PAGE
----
Solo activities might torch calories but research shows you could miss out on big benefits if you always choose to work out alone over joining team sports like volleyball or basketball.
When it comes to workouts, consider joining that corporate softball league or spending weekends on the gridiron. Team sports offer certain advantages over individual fitness activities, according to Rochelle Eime, PhD, an associate professor with the Institute of Sport, Exercise and Active Living at Victoria University in Australia.
“The social nature of participation in team sports contributes to better mental health,” Eime explains. “This includes social connectedness, social support, peer bonding and self-esteem … For adults, social reasons are a main motivator to play sports.”
TEAM SPORTS GO BEYOND THE SOCIAL ASPECT
Team sports also offer significant health benefits: Research published in BMC Public Health found that participating in team sports increased overall physical activity levels. Moreover, a poll conducted by Harvard University found that adults who played sports reported improved physical health, lower levels of stress and positive mental health.
“When adults play sports, it’s about competition, personal satisfaction and health. More than one in five adults who play sports do so for health-related reasons, and it’s a priority in their lives,” Robert J. Blendon, the Richard L. Menschel Professor of Health Policy and Political Analysis at Harvard T.H. Chan School of Public Health, said in a statement.
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Despite the benefits, adult participation in team sports is low. The Harvard researchers found just 25% of adults played sports — and participation declined with age, plummeting from 41% of 22–25 year olds to 26% of those aged 26–49 and just 20% of adults older than 50.
The poll also found gender differences in sports participation. Men were more than twice as likely to play team sports as women. Men preferred team sports like basketball and football whereas women were more apt to sign up for baseball or volleyball.
Eime, who has conducted several studies on team sports participation, notes, “In a study of adult females, participation in team sports was associated with better mental health and life satisfaction than for those women who participated in individual activities likes walking.”
Although it can be more difficult to find organized sports leagues for adults, the YMCA, local sport and social clubs and parks and recreation departments often offer options. Your workplace might also sponsor a team — if there isn’t one now, ask about starting a corporate league. Consider non-traditional teams, too: Team environments can be found in individual sports such as swimming and track and field. Even group exercise classes are designed to foster a “let’s do this together” approach to fitness.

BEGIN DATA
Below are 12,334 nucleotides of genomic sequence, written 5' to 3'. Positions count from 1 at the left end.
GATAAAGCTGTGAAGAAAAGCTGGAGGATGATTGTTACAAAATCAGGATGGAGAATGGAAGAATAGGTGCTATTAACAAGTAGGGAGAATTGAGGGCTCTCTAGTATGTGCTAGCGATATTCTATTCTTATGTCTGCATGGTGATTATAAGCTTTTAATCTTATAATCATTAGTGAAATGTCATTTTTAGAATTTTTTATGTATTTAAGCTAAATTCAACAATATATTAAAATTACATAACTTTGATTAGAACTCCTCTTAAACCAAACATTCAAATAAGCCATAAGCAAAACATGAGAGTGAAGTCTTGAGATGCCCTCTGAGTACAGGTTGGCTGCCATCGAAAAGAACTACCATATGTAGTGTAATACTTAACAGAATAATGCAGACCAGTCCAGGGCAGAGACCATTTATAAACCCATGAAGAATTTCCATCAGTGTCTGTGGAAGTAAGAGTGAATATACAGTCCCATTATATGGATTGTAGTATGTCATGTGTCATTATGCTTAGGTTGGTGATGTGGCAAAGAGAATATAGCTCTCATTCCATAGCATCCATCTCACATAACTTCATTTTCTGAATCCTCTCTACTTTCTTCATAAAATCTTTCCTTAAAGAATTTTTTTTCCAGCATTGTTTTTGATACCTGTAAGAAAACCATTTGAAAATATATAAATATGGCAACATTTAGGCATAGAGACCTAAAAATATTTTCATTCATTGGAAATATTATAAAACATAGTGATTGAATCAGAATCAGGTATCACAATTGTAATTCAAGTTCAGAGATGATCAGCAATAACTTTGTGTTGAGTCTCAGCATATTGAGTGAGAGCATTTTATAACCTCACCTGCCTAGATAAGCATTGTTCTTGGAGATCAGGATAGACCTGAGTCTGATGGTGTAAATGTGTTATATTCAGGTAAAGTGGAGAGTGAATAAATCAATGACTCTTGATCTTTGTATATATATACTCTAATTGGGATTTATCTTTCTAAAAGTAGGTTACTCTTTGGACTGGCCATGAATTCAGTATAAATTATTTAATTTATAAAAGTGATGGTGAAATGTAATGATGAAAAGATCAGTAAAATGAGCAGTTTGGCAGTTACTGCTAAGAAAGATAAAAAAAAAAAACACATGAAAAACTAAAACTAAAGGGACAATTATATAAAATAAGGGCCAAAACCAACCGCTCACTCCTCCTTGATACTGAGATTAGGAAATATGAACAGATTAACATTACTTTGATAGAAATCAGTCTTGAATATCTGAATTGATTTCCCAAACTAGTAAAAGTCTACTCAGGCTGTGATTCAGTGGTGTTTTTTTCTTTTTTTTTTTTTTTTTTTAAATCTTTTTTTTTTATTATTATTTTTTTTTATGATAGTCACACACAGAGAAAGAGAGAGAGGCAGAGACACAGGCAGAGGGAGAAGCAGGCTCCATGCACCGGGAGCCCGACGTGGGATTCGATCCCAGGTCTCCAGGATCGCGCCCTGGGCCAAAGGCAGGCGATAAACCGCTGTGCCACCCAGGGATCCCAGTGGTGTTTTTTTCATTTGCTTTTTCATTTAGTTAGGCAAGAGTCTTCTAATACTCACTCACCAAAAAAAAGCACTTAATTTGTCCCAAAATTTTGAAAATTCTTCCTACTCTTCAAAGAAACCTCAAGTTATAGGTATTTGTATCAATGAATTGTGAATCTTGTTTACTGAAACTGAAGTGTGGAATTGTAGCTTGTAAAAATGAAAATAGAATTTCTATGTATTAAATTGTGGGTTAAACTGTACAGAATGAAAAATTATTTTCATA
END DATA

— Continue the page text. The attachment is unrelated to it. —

Kristen Dieffenbach, PhD, executive board member of the Association of Applied Sport Psychology, notes that there is more to benefiting from team sports than signing up for a league and taking your place on the field or court. “The big important point here is that it’s not team sports that impart the benefit,” she says. “It’s a quality team sport experience that provides an opportunity for positive benefits.”
NOT ALL TEAM ENVIRONMENTS ARE HEALTHY
A team that is too competitive or focuses on performance — and pushes team members past their fitness levels, potentially causing injuries — could have the opposite effect. Dieffenbach suggests looking for leagues that are a good fit with your interest and skill or fitness level.
“Everyone likes to feel competent and feel like they fit in and their contributions matter,” she says. “A healthy team environment — one that has a positive leader and considers and supports participant development and well-being — can provide a level of challenge for motivation and fitness gains.”
If Little League was your last experience with team sports, look for opportunities to get together with others — a casual touch football league or kickball games in the park definitely count — and discover the benefits of breaking a sweat with a group.
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(via MyFitnessPal Blog)